It’s done. Utah is transforming the state’s sales tax system as part of a broader tax reform package.
Upcoming changes include:
- Adding an additional excise tax on diesel fuel
- Adding sales tax to charges to access digital products and services
- Adding sales tax to motor fuel and special fuel other than diesel
- Broadening sales tax to many services (e.g., dating referral services, personal transportation services, and pet boarding and grooming services)
- Eliminating several existing sales tax exemptions (e.g., sales of electricity to a ski resort to operate a passenger ropeway)
- Establishing an exemption for menstrual products
- Increasing the sales tax on groceries
- Increasing the state motor vehicle rental tax
Individuals and families that qualify as low income will be able to offset the higher tax on groceries with a grocery tax credit.
Utah and most other states have traditionally provided an exception for most services. Yet nationwide, Americans now spend more dollars on services than on products (hard as that may be to believe at this time of year). Thus, as in many states, the sales tax revenue base in Utah is shrinking; there’s less funding for essential services such as education, infrastructure, and health care.
Extending sales tax to untaxed services is something numerous states have either considered or done in recent years. Connecticut, North Carolina, and Washington, D.C. have all broadened sales tax to some extent. California and Wyoming are among the states that have considered it. That doesn’t make the changes in Utah more palatable.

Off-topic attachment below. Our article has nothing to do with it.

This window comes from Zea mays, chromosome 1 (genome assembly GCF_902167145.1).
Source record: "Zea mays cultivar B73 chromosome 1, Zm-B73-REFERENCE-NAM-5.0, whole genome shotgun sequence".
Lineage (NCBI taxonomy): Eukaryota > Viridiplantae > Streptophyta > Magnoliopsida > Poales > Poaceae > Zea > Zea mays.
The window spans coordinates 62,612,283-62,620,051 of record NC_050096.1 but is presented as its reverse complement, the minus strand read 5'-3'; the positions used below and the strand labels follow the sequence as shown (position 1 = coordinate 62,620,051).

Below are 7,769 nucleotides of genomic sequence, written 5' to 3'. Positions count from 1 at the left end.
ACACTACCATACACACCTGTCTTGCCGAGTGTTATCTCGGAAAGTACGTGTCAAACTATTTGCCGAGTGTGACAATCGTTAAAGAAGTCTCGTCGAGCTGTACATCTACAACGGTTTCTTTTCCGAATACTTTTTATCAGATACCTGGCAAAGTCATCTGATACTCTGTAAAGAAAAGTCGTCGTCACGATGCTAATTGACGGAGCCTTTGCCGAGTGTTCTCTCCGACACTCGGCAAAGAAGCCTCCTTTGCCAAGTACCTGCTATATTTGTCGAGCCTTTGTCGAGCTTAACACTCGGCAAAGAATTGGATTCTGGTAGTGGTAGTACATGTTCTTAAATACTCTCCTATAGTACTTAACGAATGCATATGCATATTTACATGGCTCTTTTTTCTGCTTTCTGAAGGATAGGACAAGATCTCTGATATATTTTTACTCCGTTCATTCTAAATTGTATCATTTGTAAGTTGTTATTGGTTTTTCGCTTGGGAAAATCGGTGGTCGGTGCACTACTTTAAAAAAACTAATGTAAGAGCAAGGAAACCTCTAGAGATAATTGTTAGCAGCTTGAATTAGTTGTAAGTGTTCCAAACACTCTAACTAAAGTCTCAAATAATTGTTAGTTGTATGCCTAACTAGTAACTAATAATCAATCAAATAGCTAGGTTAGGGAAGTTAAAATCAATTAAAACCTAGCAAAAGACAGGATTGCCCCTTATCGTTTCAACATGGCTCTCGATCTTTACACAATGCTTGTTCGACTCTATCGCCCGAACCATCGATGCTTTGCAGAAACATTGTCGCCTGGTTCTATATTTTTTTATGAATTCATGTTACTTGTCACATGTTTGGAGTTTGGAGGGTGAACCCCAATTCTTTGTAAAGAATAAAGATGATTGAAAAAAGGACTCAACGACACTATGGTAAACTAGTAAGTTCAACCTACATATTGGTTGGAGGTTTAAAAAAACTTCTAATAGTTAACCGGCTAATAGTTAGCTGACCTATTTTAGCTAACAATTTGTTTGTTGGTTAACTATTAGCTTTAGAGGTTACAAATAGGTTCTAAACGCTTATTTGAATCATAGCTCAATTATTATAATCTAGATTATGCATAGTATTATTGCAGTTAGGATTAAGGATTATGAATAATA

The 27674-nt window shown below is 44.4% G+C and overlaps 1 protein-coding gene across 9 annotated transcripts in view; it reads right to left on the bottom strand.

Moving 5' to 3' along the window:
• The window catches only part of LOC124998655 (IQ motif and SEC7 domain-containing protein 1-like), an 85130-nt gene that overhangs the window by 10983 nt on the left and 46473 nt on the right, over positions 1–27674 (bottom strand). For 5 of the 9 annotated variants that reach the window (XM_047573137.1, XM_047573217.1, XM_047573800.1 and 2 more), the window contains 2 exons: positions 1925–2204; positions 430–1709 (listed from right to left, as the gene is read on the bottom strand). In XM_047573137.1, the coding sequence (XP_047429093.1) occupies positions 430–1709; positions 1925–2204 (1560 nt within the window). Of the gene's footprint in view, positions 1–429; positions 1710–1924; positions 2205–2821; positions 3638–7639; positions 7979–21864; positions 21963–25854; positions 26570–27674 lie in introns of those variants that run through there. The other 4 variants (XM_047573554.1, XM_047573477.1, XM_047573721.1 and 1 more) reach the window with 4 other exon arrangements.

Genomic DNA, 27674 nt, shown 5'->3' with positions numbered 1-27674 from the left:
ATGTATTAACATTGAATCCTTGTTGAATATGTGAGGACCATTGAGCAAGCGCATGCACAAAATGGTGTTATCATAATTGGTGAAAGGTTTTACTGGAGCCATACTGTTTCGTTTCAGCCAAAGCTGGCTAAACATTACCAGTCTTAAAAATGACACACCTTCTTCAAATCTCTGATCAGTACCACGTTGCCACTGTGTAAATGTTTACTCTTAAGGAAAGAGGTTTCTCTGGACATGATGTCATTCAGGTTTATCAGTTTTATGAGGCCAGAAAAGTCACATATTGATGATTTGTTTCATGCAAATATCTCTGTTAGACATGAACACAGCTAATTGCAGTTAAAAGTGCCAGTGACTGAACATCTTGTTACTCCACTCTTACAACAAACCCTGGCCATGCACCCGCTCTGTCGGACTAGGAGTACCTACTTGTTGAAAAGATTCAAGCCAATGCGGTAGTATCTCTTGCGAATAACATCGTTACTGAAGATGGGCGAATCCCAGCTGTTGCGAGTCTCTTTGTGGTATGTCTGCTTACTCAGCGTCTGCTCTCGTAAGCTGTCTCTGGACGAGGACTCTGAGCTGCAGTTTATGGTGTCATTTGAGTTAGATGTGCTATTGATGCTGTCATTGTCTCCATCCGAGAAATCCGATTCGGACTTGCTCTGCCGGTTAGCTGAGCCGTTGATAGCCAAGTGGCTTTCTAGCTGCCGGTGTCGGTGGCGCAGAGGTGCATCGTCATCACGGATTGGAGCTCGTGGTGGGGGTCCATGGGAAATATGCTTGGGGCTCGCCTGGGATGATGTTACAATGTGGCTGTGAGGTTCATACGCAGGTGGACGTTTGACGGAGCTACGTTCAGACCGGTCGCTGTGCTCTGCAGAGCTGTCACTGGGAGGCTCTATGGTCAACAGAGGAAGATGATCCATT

The decision to tax services has been lambasted by Utahns, as has increasing the state sales tax on groceries from 1.75% to 4.85% (plus local tax). Opponents say both changes will penalize low-income people, and the tax on services could adversely affect businesses.
Yet Utah Governor Gary Herbert has promised to sign the bill. He commended the legislature “for their courage and forward thinking in working to address the difficult issue of tax reform,” and said the bill would improve “the stability and equity of our tax system.” He understands Utahns feel anxiety about the upcoming changes but firmly believes the tax reform is necessary: “While Utah’s income tax fund is healthy, our sales tax growth rate is not keeping pace with our modern times or our projected growth.”
Gov. Herbert also noted that the process has been “extraordinarily transparent … And honestly, discussions around ways to shore up the sales tax base have been going on for at least 15 years.”
The changes are set to take effect 60 days after the bill is signed by the governor unless opponents can gather enough signatures to put a referendum on the ballot next year. It won’t be easy — they have only until January 21, 2020, to get more than 115,500 signatures.
New sales tax policy could impact remote sellers
Utah has required certain remote sellers to collect and remit tax on their sales into Utah since January 1, 2019. Marketplace facilitators have had to collect and remit Utah sales tax on behalf of marketplace sellers since October 1, 2019. Consequently, the broader tax could impact remote sellers.
Gail Cole began researching and writing about sales tax for Avalara in 2012 and has been fascinated with it ever since. She has a penchant for uncovering unusual tax facts, and endeavors to make complex sales tax laws more digestible for both experts and laypeople.